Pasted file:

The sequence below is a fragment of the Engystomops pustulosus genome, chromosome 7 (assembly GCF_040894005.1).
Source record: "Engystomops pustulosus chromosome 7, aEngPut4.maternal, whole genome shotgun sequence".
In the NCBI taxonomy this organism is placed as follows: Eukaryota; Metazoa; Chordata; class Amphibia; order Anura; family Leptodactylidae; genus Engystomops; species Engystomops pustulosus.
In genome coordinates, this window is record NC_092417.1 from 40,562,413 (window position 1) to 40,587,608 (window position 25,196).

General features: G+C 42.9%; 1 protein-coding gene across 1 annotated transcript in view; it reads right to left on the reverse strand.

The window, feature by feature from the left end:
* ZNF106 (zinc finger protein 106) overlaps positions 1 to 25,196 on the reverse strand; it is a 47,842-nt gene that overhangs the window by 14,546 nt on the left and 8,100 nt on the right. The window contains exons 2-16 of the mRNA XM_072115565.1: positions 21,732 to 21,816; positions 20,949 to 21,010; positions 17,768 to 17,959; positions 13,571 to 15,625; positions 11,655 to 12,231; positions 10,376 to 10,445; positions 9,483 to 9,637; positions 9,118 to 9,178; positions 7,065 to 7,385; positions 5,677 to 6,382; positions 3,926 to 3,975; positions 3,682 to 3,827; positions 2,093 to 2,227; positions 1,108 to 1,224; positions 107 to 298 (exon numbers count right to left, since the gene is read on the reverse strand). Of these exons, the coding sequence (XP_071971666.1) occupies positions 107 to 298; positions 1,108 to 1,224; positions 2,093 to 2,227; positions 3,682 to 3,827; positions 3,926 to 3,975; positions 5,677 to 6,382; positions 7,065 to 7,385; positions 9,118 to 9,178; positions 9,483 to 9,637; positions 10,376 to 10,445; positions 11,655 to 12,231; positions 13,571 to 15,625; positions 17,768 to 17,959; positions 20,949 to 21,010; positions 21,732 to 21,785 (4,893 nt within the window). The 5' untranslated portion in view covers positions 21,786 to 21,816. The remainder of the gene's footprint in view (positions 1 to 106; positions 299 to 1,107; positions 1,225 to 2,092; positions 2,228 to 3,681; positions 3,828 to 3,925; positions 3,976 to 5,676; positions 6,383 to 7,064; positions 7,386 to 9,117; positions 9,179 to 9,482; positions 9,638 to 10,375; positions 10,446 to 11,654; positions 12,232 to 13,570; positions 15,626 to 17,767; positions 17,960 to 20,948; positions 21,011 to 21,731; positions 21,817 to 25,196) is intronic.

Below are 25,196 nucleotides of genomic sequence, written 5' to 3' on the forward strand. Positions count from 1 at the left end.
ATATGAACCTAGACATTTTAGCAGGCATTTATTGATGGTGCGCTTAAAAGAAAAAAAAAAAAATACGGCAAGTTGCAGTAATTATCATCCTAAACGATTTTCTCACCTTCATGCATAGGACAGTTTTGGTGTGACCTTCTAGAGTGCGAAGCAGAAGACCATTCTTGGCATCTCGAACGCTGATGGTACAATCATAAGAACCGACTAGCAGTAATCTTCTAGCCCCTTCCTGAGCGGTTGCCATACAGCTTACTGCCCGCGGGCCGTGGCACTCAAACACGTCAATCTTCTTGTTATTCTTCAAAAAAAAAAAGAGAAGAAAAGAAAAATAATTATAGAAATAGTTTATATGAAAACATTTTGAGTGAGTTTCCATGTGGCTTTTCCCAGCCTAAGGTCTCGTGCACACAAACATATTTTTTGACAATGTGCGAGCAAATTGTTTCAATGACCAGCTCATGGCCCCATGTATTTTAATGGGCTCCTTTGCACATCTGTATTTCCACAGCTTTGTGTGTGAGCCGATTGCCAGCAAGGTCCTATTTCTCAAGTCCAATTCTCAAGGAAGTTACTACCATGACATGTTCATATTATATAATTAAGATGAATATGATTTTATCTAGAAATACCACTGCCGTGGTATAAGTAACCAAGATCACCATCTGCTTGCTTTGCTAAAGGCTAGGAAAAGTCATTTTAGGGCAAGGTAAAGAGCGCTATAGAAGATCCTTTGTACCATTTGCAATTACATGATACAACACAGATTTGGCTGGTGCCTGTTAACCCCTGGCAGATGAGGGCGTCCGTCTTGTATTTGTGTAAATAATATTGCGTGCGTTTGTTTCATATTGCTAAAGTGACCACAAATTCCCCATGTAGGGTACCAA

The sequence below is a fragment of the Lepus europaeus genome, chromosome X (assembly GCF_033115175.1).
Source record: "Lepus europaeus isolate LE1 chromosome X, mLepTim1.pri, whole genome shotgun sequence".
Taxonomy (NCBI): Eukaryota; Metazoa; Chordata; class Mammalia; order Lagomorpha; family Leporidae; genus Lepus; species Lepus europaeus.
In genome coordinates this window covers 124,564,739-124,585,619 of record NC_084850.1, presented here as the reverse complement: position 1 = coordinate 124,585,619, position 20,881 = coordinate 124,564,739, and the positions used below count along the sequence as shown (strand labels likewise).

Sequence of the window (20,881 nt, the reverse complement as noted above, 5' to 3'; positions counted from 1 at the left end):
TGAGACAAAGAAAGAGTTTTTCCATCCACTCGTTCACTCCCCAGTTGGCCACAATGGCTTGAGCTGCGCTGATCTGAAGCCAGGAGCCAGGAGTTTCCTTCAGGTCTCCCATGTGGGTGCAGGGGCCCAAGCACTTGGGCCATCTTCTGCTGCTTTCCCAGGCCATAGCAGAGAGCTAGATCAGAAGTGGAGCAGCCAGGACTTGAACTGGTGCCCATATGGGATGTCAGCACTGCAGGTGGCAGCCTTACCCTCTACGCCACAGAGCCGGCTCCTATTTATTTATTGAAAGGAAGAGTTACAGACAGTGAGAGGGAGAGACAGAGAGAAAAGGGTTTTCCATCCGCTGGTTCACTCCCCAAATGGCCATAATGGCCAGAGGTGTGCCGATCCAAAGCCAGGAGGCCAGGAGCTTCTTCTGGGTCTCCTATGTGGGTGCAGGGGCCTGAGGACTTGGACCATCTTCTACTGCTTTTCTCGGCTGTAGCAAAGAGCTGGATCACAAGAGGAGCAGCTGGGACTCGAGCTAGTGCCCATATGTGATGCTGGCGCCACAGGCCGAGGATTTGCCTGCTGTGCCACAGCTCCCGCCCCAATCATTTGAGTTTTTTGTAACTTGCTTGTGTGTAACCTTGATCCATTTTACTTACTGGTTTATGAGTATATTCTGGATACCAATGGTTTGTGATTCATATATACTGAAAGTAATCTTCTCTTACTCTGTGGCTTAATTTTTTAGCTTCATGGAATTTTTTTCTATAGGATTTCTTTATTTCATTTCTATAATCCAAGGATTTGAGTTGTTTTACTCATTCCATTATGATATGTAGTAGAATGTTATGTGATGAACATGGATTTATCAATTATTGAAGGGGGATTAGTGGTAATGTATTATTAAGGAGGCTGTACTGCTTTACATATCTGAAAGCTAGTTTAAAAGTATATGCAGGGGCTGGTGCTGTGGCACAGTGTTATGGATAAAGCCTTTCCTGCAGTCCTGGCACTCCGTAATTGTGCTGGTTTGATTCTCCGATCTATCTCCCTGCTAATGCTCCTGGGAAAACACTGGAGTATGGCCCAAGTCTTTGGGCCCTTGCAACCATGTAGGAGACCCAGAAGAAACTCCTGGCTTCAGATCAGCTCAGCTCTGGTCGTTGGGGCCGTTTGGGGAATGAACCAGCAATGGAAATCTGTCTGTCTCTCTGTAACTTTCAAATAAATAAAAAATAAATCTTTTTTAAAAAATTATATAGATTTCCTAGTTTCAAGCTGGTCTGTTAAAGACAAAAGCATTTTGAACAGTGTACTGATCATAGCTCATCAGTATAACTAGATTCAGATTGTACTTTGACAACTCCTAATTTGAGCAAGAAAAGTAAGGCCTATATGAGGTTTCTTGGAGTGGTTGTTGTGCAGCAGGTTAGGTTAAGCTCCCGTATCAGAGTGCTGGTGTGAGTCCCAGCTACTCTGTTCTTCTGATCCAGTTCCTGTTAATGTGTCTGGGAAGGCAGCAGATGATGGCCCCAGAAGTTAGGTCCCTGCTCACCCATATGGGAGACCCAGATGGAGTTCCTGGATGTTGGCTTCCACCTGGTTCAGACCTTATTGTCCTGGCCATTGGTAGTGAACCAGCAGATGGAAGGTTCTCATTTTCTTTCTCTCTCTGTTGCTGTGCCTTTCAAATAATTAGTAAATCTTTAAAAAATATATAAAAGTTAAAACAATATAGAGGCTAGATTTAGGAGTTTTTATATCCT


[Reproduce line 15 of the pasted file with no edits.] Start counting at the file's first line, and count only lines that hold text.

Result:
TGAGACAAAGAAAGAGTTTTTCCATCCACTCGTTCACTCCCCAGTTGGCCACAATGGCTTGAGCTGCGCTGATCTGAAGCCAGGAGCCAGGAGTTTCCTTCAGGTCTCCCATGTGGGTGCAGGGGCCCAAGCACTTGGGCCATCTTCTGCTGCTTTCCCAGGCCATAGCAGAGAGCTAGATCAGAAGTGGAGCAGCCAGGACTTGAACTGGTGCCCATATGGGATGTCAGCACTGCAGGTGGCAGCCTTACCCTCTACGCCACAGAGCCGGCTCCTATTTATTTATTGAAAGGAAGAGTTACAGACAGTGAGAGGGAGAGACAGAGAGAAAAGGGTTTTCCATCCGCTGGTTCACTCCCCAAATGGCCATAATGGCCAGAGGTGTGCCGATCCAAAGCCAGGAGGCCAGGAGCTTCTTCTGGGTCTCCTATGTGGGTGCAGGGGCCTGAGGACTTGGACCATCTTCTACTGCTTTTCTCGGCTGTAGCAAAGAGCTGGATCACAAGAGGAGCAGCTGGGACTCGAGCTAGTGCCCATATGTGATGCTGGCGCCACAGGCCGAGGATTTGCCTGCTGTGCCACAGCTCCCGCCCCAATCATTTGAGTTTTTTGTAACTTGCTTGTGTGTAACCTTGATCCATTTTACTTACTGGTTTATGAGTATATTCTGGATACCAATGGTTTGTGATTCATATATACTGAAAGTAATCTTCTCTTACTCTGTGGCTTAATTTTTTAGCTTCATGGAATTTTTTTCTATAGGATTTCTTTATTTCATTTCTATAATCCAAGGATTTGAGTTGTTTTACTCATTCCATTATGATATGTAGTAGAATGTTATGTGATGAACATGGATTTATCAATTATTGAAGGGGGATTAGTGGTAATGTATTATTAAGGAGGCTGTACTGCTTTACATATCTGAAAGCTAGTTTAAAAGTATATGCAGGGGCTGGTGCTGTGGCACAGTGTTATGGATAAAGCCTTTCCTGCAGTCCTGGCACTCCGTAATTGTGCTGGTTTGATTCTCCGATCTATCTCCCTGCTAATGCTCCTGGGAAAACACTGGAGTATGGCCCAAGTCTTTGGGCCCTTGCAACCATGTAGGAGACCCAGAAGAAACTCCTGGCTTCAGATCAGCTCAGCTCTGGTCGTTGGGGCCGTTTGGGGAATGAACCAGCAATGGAAATCTGTCTGTCTCTCTGTAACTTTCAAATAAATAAAAAATAAATCTTTTTTAAAAAATTATATAGATTTCCTAGTTTCAAGCTGGTCTGTTAAAGACAAAAGCATTTTGAACAGTGTACTGATCATAGCTCATCAGTATAACTAGATTCAGATTGTACTTTGACAACTCCTAATTTGAGCAAGAAAAGTAAGGCCTATATGAGGTTTCTTGGAGTGGTTGTTGTGCAGCAGGTTAGGTTAAGCTCCCGTATCAGAGTGCTGGTGTGAGTCCCAGCTACTCTGTTCTTCTGATCCAGTTCCTGTTAATGTGTCTGGGAAGGCAGCAGATGATGGCCCCAGAAGTTAGGTCCCTGCTCACCCATATGGGAGACCCAGATGGAGTTCCTGGATGTTGGCTTCCACCTGGTTCAGACCTTATTGTCCTGGCCATTGGTAGTGAACCAGCAGATGGAAGGTTCTCATTTTCTTTCTCTCTCTGTTGCTGTGCCTTTCAAATAATTAGTAAATCTTTAAAAAATATATAAAAGTTAAAACAATATAGAGGCTAGATTTAGGAGTTTTTATATCCT